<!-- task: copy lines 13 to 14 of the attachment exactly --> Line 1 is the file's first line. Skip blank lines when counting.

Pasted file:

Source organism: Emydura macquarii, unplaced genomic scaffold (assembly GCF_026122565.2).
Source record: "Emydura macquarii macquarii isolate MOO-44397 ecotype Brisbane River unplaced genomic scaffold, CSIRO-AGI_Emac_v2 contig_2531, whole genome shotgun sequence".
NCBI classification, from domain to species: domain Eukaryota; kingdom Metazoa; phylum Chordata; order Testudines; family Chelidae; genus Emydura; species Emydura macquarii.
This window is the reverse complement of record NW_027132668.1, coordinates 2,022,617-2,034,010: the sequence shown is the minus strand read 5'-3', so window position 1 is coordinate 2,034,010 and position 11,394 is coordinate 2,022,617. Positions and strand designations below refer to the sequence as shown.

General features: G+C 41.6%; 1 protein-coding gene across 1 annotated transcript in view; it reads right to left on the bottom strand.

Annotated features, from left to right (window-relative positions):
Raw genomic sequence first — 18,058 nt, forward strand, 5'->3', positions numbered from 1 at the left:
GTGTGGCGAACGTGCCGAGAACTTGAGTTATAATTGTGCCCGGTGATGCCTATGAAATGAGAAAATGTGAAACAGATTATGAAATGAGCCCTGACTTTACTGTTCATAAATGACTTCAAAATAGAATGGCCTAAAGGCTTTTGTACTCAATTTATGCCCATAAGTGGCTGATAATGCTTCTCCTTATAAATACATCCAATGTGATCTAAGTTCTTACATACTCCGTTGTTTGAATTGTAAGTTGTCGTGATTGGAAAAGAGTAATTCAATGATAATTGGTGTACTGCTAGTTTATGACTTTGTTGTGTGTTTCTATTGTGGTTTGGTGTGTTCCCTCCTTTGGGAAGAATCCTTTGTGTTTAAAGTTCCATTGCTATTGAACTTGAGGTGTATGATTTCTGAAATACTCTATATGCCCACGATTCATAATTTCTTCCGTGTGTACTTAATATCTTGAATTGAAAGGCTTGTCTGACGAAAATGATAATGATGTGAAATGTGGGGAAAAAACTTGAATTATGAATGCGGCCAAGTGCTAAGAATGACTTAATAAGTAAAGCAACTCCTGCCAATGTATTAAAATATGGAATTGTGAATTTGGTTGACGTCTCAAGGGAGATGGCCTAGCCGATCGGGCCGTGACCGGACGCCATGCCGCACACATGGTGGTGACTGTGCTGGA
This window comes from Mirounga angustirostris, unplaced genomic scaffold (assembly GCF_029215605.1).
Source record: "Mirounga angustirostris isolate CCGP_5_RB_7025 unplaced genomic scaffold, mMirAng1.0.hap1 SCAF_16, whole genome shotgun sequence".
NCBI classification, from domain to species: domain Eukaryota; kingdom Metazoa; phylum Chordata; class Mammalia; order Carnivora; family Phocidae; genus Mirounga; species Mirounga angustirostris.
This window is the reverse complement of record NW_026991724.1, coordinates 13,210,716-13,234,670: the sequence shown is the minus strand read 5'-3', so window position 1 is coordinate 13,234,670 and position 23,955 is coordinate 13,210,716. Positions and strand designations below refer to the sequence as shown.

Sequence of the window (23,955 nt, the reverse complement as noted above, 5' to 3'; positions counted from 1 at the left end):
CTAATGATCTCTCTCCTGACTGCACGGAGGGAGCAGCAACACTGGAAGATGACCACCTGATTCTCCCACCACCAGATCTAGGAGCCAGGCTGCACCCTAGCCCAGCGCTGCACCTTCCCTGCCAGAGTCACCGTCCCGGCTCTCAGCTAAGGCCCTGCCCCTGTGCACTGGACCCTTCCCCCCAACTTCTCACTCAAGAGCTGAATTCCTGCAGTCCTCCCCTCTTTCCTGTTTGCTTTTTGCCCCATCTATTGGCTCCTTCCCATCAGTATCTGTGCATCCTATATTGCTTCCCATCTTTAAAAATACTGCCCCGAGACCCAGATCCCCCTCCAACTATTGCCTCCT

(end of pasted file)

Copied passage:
Sequence of the window (23,955 nt, the reverse complement as noted above, 5' to 3'; positions counted from 1 at the left end):
CTAATGATCTCTCTCCTGACTGCACGGAGGGAGCAGCAACACTGGAAGATGACCACCTGATTCTCCCACCACCAGATCTAGGAGCCAGGCTGCACCCTAGCCCAGCGCTGCACCTTCCCTGCCAGAGTCACCGTCCCGGCTCTCAGCTAAGGCCCTGCCCCTGTGCACTGGACCCTTCCCCCCAACTTCTCACTCAAGAGCTGAATTCCTGCAGTCCTCCCCTCTTTCCTGTTTGCTTTTTGCCCCATCTATTGGCTCCTTCCCATCAGTATCTGTGCATCCTATATTGCTTCCCATCTTTAAAAATACTGCCCCGAGACCCAGATCCCCCTCCAACTATTGCCTCCT